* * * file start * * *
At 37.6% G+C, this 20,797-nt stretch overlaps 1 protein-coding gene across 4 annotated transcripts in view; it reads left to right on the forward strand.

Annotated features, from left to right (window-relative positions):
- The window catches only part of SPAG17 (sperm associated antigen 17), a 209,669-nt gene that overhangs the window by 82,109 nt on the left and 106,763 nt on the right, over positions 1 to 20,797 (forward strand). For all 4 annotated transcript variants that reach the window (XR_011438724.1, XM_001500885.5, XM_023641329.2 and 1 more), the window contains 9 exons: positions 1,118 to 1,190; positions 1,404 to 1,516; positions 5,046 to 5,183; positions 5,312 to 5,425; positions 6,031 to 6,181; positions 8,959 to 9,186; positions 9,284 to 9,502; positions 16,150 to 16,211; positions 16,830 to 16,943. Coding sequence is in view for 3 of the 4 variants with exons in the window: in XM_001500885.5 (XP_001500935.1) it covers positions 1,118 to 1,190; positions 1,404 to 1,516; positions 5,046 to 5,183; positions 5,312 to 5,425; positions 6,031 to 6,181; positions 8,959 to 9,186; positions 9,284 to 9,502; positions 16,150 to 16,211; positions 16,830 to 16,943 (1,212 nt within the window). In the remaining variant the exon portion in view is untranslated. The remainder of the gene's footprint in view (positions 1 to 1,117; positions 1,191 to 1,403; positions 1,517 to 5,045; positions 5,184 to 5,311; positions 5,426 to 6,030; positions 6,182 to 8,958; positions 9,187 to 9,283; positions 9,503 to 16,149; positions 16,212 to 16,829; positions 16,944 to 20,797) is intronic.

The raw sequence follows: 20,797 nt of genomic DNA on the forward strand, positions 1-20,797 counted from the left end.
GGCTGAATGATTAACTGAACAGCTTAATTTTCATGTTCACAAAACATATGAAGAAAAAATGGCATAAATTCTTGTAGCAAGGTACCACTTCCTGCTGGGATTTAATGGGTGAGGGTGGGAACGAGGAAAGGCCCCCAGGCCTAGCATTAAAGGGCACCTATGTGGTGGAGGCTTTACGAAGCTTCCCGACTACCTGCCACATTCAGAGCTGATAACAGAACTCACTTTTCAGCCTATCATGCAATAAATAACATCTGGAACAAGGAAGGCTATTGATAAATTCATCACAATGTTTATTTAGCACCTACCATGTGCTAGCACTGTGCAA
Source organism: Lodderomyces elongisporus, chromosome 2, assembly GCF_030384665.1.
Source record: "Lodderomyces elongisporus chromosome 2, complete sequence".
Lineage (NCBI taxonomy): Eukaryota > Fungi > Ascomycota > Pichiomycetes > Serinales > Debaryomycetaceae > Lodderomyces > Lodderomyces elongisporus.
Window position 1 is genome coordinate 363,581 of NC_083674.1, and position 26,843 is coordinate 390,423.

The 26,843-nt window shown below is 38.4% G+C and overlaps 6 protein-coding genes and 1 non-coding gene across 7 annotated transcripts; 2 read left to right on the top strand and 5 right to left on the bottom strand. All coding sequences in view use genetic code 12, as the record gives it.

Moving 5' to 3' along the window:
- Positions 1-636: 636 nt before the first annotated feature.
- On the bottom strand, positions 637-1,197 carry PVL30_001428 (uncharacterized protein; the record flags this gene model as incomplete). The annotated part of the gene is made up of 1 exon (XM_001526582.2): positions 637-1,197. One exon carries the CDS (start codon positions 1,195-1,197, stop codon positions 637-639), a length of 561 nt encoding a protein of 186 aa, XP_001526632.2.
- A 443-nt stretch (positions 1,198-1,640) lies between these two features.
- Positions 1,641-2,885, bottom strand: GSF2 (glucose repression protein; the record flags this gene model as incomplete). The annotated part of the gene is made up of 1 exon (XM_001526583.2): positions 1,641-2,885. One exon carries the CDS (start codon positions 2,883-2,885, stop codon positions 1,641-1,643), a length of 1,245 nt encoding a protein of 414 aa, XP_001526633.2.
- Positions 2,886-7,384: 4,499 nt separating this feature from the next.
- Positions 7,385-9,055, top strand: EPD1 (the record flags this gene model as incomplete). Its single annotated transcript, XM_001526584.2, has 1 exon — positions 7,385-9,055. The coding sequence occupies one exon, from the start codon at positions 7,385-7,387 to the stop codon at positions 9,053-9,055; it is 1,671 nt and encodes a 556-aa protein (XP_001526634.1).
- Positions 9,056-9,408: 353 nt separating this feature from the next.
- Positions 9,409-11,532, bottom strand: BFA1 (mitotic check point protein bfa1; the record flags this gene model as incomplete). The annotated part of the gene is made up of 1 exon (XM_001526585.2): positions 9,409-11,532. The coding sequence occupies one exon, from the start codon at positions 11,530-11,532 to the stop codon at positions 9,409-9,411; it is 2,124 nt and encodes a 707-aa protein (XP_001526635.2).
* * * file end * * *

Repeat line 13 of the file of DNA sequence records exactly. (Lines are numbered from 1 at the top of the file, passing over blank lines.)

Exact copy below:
- On the bottom strand, positions 637-1,197 carry PVL30_001428 (uncharacterized protein; the record flags this gene model as incomplete). The annotated part of the gene is made up of 1 exon (XM_001526582.2): positions 637-1,197. One exon carries the CDS (start codon positions 1,195-1,197, stop codon positions 637-639), a length of 561 nt encoding a protein of 186 aa, XP_001526632.2.